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Research Papers: Flows in Complex Systems

Very Large Eddy Simulation of Passive Drag Control for a D-Shaped Cylinder

[+] Author and Article Information
Xingsi Han

e-mail: xingsi@chalmers.se

Siniša Krajnović

e-mail: sinisa@chalmers.se
Division of Fluid Dynamics,
Department of Applied Mechanics,
Chalmers University of Technology,
SE-412 96 Gothenburg, Sweden

1Corresponding author.

Contributed by the Fluids Engineering Division of ASME for publication in the Journal of Fluids Engineering. Manuscript received October 8, 2012; final manuscript received May 24, 2013; published online July 23, 2013. Assoc. Editor: Michael G. Olsen.

J. Fluids Eng 135(10), 101102 (Jul 23, 2013) (9 pages) Paper No: FE-12-1505; doi: 10.1115/1.4024654 History: Received October 08, 2012; Revised May 24, 2013

The numerical study reported here deals with the passive flow control around a two-dimensional D-shaped bluff body at a Reynolds number of Re=3.6×104. A small circular control cylinder located in the near wake behind the main bluff body is employed as a local disturbance of the shear layer and the wake. 3D simulations are carried out using a newly developed very large eddy simulation (VLES) method, based on the standard k − ε turbulence model. The aim of this study is to validate the performance of this method for the complex flow control problem. Numerical results are compared with available experimental data, including global flow parameters and velocity profiles. Good agreements are observed. Numerical results suggest that the bubble recirculation length is increased by about 36% by the local disturbance of the small cylinder, which compares well to the experimental observations in which the length is increased by about 38%. A drag reduction of about 18% is observed in the VLES simulation, which is quite close to the experimental value of 17.5%. It is found that the VLES method is able to predict the flow control problem quite well.

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References

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Figures

Grahic Jump Location
Fig. 1

The arrangement of the main bluff body and the control cylinder in one xOy plane [9]

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Fig. 2

Distribution of the pressure coefficient around the main bluff body. Experimental data are from Ref. [9].

Grahic Jump Location
Fig. 3

Comparisons of time-averaged flow fields in the wake region given by experiment [9] and VLES method: (a) natural flow in experiment; (b) controlled flow in experiment; (c) natural flow by the VLES method; (d) controlled flow by the VLES method. The streamlines are projected on the central plane z/D = 0.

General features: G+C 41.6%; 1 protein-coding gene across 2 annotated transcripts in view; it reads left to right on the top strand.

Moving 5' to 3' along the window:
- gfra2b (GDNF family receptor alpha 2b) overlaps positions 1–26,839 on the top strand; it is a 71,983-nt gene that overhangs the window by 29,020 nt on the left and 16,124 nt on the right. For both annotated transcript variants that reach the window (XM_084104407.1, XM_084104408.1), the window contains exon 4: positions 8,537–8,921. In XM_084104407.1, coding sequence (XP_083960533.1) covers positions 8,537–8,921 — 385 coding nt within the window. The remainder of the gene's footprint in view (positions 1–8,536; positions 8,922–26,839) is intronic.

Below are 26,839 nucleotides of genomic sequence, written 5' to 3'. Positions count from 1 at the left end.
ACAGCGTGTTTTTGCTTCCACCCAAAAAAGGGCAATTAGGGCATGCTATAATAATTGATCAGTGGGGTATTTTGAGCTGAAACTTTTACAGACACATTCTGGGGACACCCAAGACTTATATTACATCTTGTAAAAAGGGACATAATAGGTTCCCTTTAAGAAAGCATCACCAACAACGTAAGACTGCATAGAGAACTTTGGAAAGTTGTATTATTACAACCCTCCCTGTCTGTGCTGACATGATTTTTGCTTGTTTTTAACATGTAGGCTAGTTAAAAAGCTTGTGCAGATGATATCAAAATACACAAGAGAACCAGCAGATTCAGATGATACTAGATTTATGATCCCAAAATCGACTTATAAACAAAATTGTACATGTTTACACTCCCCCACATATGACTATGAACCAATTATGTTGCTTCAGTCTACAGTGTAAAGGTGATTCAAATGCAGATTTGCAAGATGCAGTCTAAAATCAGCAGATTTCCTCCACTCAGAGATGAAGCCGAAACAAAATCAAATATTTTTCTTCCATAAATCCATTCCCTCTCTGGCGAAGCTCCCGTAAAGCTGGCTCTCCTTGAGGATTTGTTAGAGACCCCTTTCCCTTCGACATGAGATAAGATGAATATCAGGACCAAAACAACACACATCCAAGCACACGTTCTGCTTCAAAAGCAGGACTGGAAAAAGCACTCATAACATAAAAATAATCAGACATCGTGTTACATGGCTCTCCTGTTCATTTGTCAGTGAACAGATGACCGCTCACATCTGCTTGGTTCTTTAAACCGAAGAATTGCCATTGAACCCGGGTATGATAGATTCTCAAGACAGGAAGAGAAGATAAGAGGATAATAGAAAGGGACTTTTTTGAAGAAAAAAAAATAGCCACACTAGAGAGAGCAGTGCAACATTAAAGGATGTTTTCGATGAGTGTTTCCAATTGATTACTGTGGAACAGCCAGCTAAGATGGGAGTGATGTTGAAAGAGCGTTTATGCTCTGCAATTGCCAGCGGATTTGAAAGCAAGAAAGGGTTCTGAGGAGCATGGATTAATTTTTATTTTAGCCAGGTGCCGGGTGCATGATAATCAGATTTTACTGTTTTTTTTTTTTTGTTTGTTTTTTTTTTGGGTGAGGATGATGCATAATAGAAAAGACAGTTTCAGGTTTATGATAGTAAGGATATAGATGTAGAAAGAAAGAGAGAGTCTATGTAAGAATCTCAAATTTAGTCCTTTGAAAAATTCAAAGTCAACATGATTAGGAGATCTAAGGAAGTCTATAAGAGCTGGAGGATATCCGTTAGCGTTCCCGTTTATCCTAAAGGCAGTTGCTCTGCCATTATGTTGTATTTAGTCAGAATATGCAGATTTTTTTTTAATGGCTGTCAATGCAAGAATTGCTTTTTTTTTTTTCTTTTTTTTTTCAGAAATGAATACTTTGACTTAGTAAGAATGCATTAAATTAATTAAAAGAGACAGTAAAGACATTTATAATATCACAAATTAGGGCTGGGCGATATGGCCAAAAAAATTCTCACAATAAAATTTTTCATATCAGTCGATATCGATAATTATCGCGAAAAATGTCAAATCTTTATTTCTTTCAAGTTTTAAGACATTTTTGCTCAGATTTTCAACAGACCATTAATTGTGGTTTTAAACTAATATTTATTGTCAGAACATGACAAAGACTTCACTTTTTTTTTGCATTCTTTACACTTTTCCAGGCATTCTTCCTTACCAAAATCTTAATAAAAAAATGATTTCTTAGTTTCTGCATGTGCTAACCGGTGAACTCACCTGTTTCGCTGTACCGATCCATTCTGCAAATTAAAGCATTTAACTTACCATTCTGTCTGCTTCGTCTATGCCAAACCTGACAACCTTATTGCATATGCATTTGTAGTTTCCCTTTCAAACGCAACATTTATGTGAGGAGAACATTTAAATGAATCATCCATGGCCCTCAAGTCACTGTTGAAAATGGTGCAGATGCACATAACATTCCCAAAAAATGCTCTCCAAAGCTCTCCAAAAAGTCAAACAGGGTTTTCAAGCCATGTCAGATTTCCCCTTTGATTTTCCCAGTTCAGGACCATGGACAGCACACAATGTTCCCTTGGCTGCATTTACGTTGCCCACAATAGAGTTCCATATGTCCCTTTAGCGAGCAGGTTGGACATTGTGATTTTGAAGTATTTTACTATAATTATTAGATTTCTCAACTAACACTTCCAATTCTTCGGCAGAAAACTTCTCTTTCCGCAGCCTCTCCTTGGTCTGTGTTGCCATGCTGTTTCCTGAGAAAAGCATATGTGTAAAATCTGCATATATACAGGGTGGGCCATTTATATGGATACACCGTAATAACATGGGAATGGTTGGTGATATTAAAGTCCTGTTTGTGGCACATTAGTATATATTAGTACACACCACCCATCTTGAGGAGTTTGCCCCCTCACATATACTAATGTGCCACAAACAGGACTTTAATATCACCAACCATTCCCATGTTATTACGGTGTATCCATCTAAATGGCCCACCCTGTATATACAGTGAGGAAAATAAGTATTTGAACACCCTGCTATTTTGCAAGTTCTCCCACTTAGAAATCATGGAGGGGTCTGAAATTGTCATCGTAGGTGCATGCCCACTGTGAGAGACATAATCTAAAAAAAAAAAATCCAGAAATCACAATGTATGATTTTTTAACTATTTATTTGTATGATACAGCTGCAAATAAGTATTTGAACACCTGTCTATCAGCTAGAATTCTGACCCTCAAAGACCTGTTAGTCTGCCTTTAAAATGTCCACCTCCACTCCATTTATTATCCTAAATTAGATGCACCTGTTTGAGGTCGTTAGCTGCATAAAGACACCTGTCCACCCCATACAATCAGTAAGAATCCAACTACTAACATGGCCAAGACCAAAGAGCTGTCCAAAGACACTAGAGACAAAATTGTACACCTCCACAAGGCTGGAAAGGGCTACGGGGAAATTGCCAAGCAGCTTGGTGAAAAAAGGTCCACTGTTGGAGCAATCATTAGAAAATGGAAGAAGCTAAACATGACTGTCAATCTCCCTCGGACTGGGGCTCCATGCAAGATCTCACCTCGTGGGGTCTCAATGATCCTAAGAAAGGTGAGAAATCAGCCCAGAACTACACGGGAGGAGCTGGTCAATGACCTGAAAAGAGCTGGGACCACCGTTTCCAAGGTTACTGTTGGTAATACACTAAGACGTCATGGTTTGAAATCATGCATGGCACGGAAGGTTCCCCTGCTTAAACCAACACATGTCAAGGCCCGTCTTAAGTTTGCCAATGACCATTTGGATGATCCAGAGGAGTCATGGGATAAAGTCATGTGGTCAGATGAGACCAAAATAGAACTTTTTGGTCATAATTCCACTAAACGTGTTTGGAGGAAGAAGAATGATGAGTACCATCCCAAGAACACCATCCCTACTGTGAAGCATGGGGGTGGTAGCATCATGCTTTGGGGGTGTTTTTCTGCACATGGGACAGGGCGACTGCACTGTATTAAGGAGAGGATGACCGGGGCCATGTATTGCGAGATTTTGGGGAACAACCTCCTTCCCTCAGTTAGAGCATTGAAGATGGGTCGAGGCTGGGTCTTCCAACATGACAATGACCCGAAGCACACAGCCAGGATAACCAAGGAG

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Fig. 4

Comparison of time-averaged streamwise velocity profiles. Experimental data are from Ref. [9].

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Fig. 5

Isosurfaces of the computed spanwise vorticity ωZ by the VLES method: (a) natural flow and (b) controlled flow

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Fig. 6

Comparison of the time-averaged velocities by the VLES method: (a) U/U0 in the natural flow; (b) V/U0 in the natural flow; (c) U/U0 in the controlled flow; (d) V/U0 in the controlled flow

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Fig. 7

Comparison of the computed spanwise vorticity ωZ by the VLES method projected on the central plane z/D = 0: (a) natural flow and (b) controlled flow

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Fig. 8

Comparison of the rms velocities by the VLES method: (a) Urms/U0 in the natural flow; (b) Urms/U0 in the controlled flow; (c) Vrms/U0 in the natural flow; (d) Vrms/U0 in the controlled flow; (e) Wrms/U0 in the natural flow; (f) Wrms/U0 in the controlled flow

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Fig. 9

Comparison of the rms velocities along the central line of y/D = 0 by the VLES method on mesh M2 for the natural and controlled flows

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Fig. 10

Contours of the instantaneous unresolved turbulent intensity by the VLES method: (a) natural flow on mesh M1; (b) controlled flow on mesh M1; (c) natural flow on mesh M2; (d) controlled flow on mesh M2

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Fig. 11

Contours of the instantaneous turbulent viscosity ratio r = μt/μ by the VLES method: (a) natural flow on mesh M1; (b) controlled flow on mesh M1; (c) natural flow on mesh M2; (d) controlled flow on mesh M2

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